The Algerine captive; or, The life and adventures of Doctor Updike Underhill: six years a prisoner among the Algerines. [Three lines from Shakespeare] : Vol. I[-II]. : Published according to act of Congress.
Tyler, Royall, 1757-1826., Humphreys, David, 1752-1818, dedicatee.


There dwell the most forlorn of human kind
Immured, though unaccused, condemned, untried,
Cruelly spared, and hopeless of escape.


The Author is carried into Algiers: Is brought before the Dey: Description of his Person, Court and Guards: Man|ner of selecting the Tenth Prisoner.

WE saluted the castle with seven guns, which was returned with three, and then entered within the im|mense Page  14 pier, which forms the port. The prisoners, thirty in number, were con|veyed to the castle, where we were re|ceived with great parade by the Dey's troops or cologlies, and guarded to a heavy strong tower of the castle. The Portuguese prisoners, to which nation the Algerines have the most violent an|tipathy, were immediately, with every mark of contempt, spurned into a dark dungeon beneath the foundations of the tower, though there were several mer|chants of eminence, and one young no|bleman, in the number. The Spaniards, whom the Dey's subjects equally detest, and fear more, were confined with me in a grated room, on the second story. We received, the same evening, rations sim|ilar to what, we understood, were issued to the garrison. The next day, we were all led to a cleansing house, where we were cleared from vermin, our hair cut short, and our beards close shaved; thence Page  15 taken to a bath, and, after being well bathed, we were clothed in coarse linen drawers, a strait waistcoat of the same without sleeves, and a kind of tunic or loose coat over the whole, which, with a pair of leather slippers, and a blue cotton cap, equipped us, as we were informed, to appear in the presence of the Dey, who was to select the tenth prisoner from us in person. The next morning, the dragomen or interpreters, were very bu|sy in impressing upon us the most pro|found respect for the Dey's person and power, and teaching us the obeisance nec|essary to be made in our approaches to this august potentate. Soon after, we were paraded; and Captain Hamed presented each of us with a paper, written in a base kind of Arabic, describing, as I was in|formed, our persons, names, country, and conditions in life; so far as our captors could collect from our several examina|tions. Upon the back of each paper was Page  16 a mark or number. The same mark was painted upon a flat oval piece of wood, somewhat like a painter's palette, and sus|pended by a small brass chain to our necks, hanging upon our breasts. The guards then formed a hollow square. We were blind folded until we passed the fortifications, and then suffered to view the city, and the immense rabble, which surrounded us, until we came to the palace of the Dey. Here, after much military parade, the gates were thrown open, and we entered a spacious court yard, at the upper end of which the Dey was seated, upon a eminence, covered with the richest carpeting fringed with gold. A circular canopy of Persian silk was raised over his head, from which were suspended curtains of the richest embroidery, drawn into festoons by silk cords and tassels, enriched with pearls. Over the eminence, upon the right and left, were canopies, which almost vied in Page  17 riches with the former, under which stood the Mufti, his numerous Hadgi's, and his principal officers, civil and military; and on each side about seven hundred foot guards were drawn up in the form of a half moon.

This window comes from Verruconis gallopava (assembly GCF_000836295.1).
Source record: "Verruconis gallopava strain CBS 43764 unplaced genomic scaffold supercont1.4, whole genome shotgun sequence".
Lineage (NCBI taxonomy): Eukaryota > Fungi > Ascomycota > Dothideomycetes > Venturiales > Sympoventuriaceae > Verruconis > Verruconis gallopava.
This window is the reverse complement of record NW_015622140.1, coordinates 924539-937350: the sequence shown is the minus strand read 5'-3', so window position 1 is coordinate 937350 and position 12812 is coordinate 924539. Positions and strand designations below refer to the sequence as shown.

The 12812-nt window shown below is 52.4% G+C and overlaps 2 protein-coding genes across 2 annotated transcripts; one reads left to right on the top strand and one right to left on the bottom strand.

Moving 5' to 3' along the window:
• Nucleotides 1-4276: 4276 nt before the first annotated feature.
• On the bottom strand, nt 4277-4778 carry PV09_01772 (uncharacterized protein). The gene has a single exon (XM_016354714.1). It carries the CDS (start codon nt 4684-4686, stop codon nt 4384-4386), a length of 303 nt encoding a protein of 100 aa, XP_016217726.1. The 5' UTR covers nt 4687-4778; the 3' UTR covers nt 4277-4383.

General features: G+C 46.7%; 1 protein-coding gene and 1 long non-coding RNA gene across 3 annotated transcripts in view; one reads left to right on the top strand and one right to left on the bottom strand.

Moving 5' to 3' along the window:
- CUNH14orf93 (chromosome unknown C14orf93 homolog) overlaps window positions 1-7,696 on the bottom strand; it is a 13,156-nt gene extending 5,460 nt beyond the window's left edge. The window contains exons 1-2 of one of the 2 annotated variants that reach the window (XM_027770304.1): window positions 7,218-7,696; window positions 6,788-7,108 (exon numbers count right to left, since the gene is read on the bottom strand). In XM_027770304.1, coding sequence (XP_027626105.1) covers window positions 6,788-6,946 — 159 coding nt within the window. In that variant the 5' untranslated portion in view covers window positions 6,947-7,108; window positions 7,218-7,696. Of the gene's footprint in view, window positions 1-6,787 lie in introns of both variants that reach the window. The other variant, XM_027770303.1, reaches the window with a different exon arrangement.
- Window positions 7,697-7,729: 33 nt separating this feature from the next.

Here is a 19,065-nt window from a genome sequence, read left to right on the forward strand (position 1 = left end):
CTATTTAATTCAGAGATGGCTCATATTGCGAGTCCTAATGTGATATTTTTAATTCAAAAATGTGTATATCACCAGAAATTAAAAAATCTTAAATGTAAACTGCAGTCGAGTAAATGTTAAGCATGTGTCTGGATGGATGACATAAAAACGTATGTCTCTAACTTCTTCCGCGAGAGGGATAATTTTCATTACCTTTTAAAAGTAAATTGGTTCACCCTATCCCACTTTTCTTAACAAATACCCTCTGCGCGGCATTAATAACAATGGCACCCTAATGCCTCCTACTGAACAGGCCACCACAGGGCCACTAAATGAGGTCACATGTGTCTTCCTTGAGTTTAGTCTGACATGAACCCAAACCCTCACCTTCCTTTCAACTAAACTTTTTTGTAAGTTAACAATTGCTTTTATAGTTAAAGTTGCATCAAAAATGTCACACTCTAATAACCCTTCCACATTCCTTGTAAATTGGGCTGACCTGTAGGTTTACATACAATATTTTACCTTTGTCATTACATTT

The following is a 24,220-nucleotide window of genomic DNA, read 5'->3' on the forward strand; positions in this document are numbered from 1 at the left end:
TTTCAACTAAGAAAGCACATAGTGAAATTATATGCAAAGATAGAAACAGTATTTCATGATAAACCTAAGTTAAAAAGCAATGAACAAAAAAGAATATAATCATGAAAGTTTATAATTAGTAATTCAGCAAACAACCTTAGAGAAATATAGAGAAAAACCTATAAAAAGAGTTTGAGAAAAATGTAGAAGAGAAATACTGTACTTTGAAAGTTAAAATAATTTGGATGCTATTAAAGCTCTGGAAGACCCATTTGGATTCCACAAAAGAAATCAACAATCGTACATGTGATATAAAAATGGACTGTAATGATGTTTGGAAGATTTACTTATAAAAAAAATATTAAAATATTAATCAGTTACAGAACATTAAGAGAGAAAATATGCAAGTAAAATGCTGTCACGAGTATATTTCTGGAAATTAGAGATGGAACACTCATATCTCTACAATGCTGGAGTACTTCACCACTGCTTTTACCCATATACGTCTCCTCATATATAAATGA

The present Dey, Vizier Hassen Ba|shaw, is about forty years of age, five feet ten inches in height, inclining to corpulen|cy, with a countenance rather comely than commanding; an eye which betrays sagacity, rather than inspires awe: the latter is sufficiently inspired by the fierce appearance of his guards, the splen|dour of his attendants, the grandeur of his court, and the magnificence of his at|tire. He was arrayed in a sumptuous Turkish habit. His feet were shod with buskins, bound upon his legs with dia|mond buttons in loops of pearl; round his waist was a broad sash, glittering with jew|els, to which was suspened a broad scim|itar, the hilt of which dazzled the eye Page  18 with brilliants of the first water, and the sheath of which was of the finest velvet, studded with gems and the purest gold. In his scarf was stuck a poignard and pair of pistols of exquisite workmanship. These pistols and poignard were said to have been a present from the late unfortu|nate Louis the sixteenth. The former was of pure gold, and the value of the work was said to exceed that of the pre|cious mettle two hundred times. Upon the Dey's head was a turban with the point erect, which is peculiar to the roy|al family. A large diamond crescent shone conspicuous in the front, on the back of which a socket received the quills of two large ostrich feathers, which wav|ed in graceful majesty over his head. The prisoners were directed by turns to approach the foot of the eminence. When within thirty paces, we were made to throw ourselves upon the earth and creep towards the Dey, licking the dust as Page  19 a token of reverence and submission. As each captive approached, he was com|manded to rise, pull of his slippers, and stand with his face bowed to the ground, and his arms crossed over his breast. The chieux or secretary then took the paper he carried and read the same. To some the Dey put questions by his drog|oman, others were dismissed by a slight nod of his head. After some consulta|tion among the chief men, an officer came to where the prisoners were pa|raded, and called for three by the num|ber, which was marked on their breasts. The Dey's prerogative gives him the right to select the tenth of all prisoners; and, as the service or ransom of them constitutes one part of his revenue, his policy is to choose those, whose friends or wealth would be most likely to en|rich his coffers. At this time, he select|ed two wealthy Portuguese merchants, and a young nobleman of the same na|tion, Page  20 called Don Juan Combri. Im|mediately after this selection, we were car|ried to a strong house, or rather prison, in the city, and there guarded by an of|ficer and some of the crew of the Rover, that had taken us. The remainder of us being considered as private prop|erty, another selection was made by the captain and owners of the Rover; and all such, as could probably pay their ransom in a short time, were removed into a place of safety and suffered only a close confinement. The remnant of my companions being only eleven, consisted of the Negro slave, five Portuguese, two Spanish sailors, an Italian fiddler, a Dutch|man from the Cape of Good Hope, and his Hottentot servant. As we could prof|fer no probability of ransom we were re|served for another fate.